- Developers must be provided with a simple way for their content to opt-out of being loaded via "in-app browsers".
- System-level "in-app browser" protocols and APIs should allow a user's default browser to render sites by default.
iOS Specifics #
Because Apple's iOS is egregiously closed to genuine browser competition, regulators should pay specific attention to the capabilities that vendors that port engines will need. They should also ensure other capabilities are made available by default; the presumption for browser developers must be open access. Apple has shown itself to be a serial bad-faith actor regarding competition and browser choice, so while an enumeration of these features may seem pedantic, it sadly also seems necessary.
Today, Apple's Safari browser enjoys privileged access to certain APIs necessary for any competing browser vendor that wants to match Safari's features. Only Safari can:
- Construct new sub-processes for sandboxing web content. Competing browsers will need to do the same, and be allowed to define a tighter sandbox policy than Apple's default (as they already do on Windows, macOS, and Android).
- Install Web Apps to the iOS homescreen. Competing browsers must be allowed to match Safari's capability that allows it to install PWAs to the device's homescreen and serve as the runtime for those apps.
- Integrate with
SFSafariViewController. Competing browsers set as the user's default must be allowed to also handle "in-app browsing" via the
SFSafariViewControllerprotocol without requiring the user to opt-in.
- Provide its own networking layer and integrate with Private Relay's closed APIs. Competing browsers must be allowed access to OS-integrated capabilities without being forced to use Apple's slower, less reliable networking stack.
As a general rule, competing browsers must also be allowed access to all private and undocumented APIs that are used by Safari, as well as iOS entitlements granted to other applications.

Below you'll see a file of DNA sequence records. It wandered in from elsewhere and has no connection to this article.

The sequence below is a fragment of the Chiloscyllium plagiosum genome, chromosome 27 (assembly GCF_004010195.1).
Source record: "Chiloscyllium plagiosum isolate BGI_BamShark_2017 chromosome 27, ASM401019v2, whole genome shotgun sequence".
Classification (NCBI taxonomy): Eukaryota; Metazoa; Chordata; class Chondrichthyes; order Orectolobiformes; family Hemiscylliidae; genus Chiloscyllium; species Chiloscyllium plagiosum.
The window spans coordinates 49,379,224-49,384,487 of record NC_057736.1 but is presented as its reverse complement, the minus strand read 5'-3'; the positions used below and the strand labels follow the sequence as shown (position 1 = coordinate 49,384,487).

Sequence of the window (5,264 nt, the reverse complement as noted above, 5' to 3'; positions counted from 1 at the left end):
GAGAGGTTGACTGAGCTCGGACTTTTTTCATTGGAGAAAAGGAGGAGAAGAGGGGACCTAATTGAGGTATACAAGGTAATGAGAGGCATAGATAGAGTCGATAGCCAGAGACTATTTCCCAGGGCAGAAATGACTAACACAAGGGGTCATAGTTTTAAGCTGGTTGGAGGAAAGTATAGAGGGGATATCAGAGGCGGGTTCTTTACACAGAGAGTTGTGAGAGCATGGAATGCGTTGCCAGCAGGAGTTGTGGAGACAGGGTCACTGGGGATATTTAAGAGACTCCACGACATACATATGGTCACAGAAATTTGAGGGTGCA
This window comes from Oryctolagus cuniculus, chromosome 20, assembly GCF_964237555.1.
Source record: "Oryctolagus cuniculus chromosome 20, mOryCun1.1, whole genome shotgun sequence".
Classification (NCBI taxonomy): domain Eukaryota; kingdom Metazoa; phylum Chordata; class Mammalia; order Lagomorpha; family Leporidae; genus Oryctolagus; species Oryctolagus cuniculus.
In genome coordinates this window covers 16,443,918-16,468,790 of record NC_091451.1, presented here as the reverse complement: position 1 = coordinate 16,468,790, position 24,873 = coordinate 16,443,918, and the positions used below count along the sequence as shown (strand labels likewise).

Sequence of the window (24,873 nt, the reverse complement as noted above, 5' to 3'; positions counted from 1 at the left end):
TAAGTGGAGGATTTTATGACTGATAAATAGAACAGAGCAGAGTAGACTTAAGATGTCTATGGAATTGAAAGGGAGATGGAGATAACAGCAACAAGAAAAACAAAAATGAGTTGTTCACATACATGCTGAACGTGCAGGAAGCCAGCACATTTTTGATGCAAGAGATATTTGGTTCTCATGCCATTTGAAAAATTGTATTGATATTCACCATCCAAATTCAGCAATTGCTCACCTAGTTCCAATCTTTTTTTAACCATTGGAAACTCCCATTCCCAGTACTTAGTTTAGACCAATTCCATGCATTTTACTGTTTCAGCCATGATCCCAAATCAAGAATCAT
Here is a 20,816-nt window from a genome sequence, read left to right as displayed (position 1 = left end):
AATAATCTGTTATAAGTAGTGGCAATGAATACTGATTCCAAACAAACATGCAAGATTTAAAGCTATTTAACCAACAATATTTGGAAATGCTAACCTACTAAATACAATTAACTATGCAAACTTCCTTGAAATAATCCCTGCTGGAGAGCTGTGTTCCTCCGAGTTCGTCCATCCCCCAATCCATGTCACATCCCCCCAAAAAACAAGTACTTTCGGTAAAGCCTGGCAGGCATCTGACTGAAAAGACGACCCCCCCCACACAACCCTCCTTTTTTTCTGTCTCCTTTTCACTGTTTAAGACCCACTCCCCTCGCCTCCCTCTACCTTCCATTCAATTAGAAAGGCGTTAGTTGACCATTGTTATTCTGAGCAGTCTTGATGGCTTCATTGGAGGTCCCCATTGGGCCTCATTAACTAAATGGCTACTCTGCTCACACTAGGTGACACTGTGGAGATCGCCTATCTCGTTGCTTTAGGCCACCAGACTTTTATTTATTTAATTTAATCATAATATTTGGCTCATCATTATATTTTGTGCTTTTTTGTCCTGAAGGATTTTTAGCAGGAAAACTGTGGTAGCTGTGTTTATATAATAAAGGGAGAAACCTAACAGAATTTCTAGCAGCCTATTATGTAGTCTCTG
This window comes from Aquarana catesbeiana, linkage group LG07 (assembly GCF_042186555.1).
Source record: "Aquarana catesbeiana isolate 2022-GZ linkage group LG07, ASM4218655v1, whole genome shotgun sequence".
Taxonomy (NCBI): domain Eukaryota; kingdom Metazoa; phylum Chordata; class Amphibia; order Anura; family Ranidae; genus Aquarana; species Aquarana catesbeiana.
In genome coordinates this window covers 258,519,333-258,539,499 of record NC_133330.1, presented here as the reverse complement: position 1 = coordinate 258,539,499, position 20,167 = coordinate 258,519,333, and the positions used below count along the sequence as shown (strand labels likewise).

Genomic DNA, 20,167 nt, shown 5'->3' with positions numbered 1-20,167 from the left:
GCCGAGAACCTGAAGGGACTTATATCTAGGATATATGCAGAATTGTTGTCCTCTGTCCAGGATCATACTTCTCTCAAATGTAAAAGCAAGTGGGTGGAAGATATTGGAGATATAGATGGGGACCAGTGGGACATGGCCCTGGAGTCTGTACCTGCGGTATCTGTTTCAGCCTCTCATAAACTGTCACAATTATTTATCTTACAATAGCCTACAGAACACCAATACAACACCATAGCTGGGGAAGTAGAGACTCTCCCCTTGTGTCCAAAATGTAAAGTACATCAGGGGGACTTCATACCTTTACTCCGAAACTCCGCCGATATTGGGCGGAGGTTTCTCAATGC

Regulators must also ensure capabilities are not prohibited or removed from browsers by secret agreements that Cupertino forces developers to sign. Further (and it's a shame this has to be said), Apple must not be allowed to comply with these terms by further neutering Safari's already industry-trailing feature set.
Apple must also be required to allow browsers with alternative engines to be procured directly through its App Store. It is easy to predict a world of country-specific sideloading regulations, with Apple attempting to blunt the impact of competitive browsers by continuing to banish them from their "legit" discovery surface.
Web browsers must also be allowed to implement the Web Payments API without being forced to use Apple Pay as the only back end. Apple must further be enjoined from requiring specific UI treatments that subvert these flows and prejudice users away from open payment systems.
Lastly, Apple must not be allowed to publish new versions of browsers through an arbitrary and capricious "review" process. Regulators must demand that Apple be forced to publish new browser versions and, if it objects to features within them, file a request for regulatory arbitration of the dispute post publication. Apple has long demonstrated it cannot be trusted with the benefit of the doubt in this area, and allowing updates to flow quickly is critical to ensuring users of the web remain safe.
Only within the contours of this sort of regime can ongoing enforcement of negotiated policy proceed in good faith.